Speaking at the Pension Research Council’s 2006 Retirement Symposium, at the University of Pennsylvania in Philadelphia, Lockhart said that the combination of people living longer and a low birth rate is creating an unsustainable system in Social Security, which last year paid $522 billion to 48 million recipients. And, according to Lockhart, “something has to give.”
Cash flow will peak in two or three years, followed by a rapid fall off, leading to negative cash flow beginning in 2017, according to Social Security Administration projections. To cover the projected 75-year and so-called “infinite horizon” shortfalls, will require $4 trillion and $11.1 trillion, respectively, Lockhart detailed. Paying the scheduled benefits using the current “pay as you go” method, would require increasing withholding taxes 46%, he explained – and if current tax rates were maintained, the required benefit cuts would be dramatic.
Luckily, “people are very much into Social Security and into reforming Social Security,” he said, citing three options to strengthen Social Security: increasing taxes, implementing a slow(er) growth in benefits, and increasing the investment rate of return on Social Security funds. Of those three, increasing taxes appears to be the most popular, he said. As for increasing the rate of return, there are multiple ways to accomplish the third solution, he said, because there can be direct investment by the Social Security trust fund in stocks and bonds, or personal accounts created from payroll taxes, or personal accounts created from additional contributions.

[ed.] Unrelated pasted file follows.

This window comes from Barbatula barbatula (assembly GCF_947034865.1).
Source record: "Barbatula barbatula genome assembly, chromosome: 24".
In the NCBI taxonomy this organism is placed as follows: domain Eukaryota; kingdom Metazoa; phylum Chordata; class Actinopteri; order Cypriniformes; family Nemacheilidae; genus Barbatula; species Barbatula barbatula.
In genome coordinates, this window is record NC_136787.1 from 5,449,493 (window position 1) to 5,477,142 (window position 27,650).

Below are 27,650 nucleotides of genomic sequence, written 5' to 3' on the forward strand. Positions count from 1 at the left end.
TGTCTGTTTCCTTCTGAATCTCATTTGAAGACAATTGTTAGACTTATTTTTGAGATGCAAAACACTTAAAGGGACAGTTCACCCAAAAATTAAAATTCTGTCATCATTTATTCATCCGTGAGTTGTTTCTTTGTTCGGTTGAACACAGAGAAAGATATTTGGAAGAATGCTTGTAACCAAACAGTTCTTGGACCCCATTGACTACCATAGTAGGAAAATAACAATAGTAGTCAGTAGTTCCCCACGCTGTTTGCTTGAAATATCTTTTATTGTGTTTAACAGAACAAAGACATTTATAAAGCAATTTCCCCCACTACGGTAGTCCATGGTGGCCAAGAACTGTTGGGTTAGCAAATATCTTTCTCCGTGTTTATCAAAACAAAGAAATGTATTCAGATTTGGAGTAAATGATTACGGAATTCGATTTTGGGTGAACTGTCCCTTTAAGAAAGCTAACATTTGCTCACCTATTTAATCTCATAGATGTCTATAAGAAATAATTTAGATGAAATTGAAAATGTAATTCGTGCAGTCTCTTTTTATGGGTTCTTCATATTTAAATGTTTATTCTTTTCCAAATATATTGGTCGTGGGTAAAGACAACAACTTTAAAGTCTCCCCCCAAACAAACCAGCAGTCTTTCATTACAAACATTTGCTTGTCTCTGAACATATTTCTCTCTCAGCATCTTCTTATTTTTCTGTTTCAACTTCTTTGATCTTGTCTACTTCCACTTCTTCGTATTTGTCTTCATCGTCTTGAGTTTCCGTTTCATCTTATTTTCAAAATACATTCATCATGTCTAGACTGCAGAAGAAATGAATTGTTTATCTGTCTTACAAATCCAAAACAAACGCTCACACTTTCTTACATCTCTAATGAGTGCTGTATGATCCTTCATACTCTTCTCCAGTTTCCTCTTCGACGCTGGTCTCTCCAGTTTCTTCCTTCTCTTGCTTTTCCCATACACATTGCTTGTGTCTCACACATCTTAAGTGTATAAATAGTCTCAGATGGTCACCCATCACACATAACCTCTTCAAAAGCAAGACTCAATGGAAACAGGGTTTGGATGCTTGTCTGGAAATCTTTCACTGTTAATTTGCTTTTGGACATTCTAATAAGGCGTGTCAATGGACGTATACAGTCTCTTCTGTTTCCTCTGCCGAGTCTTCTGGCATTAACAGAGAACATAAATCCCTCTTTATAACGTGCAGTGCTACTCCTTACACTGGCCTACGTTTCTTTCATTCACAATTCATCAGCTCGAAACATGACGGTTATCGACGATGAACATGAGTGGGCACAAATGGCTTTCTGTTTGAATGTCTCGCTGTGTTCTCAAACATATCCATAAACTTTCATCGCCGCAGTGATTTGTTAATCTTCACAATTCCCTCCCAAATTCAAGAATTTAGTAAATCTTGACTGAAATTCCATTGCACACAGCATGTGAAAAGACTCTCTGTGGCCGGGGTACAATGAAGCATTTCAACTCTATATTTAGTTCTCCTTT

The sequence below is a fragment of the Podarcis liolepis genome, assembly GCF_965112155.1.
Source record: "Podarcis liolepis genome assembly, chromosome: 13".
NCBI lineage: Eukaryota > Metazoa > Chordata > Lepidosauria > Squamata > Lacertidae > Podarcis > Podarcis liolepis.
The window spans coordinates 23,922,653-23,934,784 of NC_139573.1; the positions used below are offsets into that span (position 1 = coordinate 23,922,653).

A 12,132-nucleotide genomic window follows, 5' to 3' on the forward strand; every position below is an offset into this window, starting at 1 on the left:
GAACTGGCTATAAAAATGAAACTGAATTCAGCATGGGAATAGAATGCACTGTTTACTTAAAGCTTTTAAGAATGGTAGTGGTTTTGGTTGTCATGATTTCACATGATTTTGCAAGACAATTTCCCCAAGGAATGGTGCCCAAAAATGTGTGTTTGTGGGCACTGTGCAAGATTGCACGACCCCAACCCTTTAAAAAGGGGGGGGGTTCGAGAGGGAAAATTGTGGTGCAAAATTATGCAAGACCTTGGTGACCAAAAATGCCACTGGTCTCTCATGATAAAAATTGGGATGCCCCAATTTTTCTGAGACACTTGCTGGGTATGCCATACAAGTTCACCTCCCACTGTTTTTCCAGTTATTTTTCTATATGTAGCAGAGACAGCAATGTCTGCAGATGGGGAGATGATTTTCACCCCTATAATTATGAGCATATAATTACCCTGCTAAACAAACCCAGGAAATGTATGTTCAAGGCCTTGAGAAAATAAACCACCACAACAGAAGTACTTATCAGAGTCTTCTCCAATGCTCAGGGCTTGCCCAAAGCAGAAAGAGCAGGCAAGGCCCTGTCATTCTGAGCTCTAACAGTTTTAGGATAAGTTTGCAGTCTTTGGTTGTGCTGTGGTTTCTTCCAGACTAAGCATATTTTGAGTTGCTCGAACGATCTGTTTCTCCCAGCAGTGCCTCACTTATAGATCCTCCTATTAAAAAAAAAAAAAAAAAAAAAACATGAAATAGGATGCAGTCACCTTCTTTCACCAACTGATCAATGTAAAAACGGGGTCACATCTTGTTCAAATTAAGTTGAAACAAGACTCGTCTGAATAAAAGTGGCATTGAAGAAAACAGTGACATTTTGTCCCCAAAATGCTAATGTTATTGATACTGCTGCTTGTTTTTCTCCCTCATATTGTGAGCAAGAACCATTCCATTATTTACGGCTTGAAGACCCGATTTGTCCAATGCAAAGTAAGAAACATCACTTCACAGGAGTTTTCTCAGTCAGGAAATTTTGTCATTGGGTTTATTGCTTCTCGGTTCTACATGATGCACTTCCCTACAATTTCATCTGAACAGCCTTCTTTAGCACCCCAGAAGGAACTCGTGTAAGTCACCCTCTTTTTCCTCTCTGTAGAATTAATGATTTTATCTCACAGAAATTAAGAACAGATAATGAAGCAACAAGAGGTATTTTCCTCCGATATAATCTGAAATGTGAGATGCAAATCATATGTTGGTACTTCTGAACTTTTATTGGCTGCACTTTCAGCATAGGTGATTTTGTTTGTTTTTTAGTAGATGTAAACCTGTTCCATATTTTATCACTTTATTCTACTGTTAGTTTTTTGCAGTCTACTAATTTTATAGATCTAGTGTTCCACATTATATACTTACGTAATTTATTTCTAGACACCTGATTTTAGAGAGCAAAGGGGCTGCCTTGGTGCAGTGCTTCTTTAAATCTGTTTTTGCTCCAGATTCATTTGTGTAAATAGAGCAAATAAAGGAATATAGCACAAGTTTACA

At the conference lunch, Lockhart used a Social Security simulator to show how changes in taxes, benefits and indexing can affect the sustainability and estimated shortfall of the system, using three examples. For example, if payroll taxes are increased by 1% and the retirement age is gradually raised to age 70 in 2084, the system is not sustainable, although it does eliminate 90% of the $4 trillion shortfall. Another solution often suggested is raising the maximum taxable wages to $155,000, which also does not lead to sustainability of the system, Lockhart showed, and also only reduces the shortfall by $1.8 trillion.
The only solution showed that produced a sustainable future for Social Security was to index benefits progressively and index to longevity, coupled with a 2.5% move into personal accounts.
Although we won’t see much action this year, Lockhart said, “Social Security reform will not go away,” and hopefully everyone will become reengaged next year.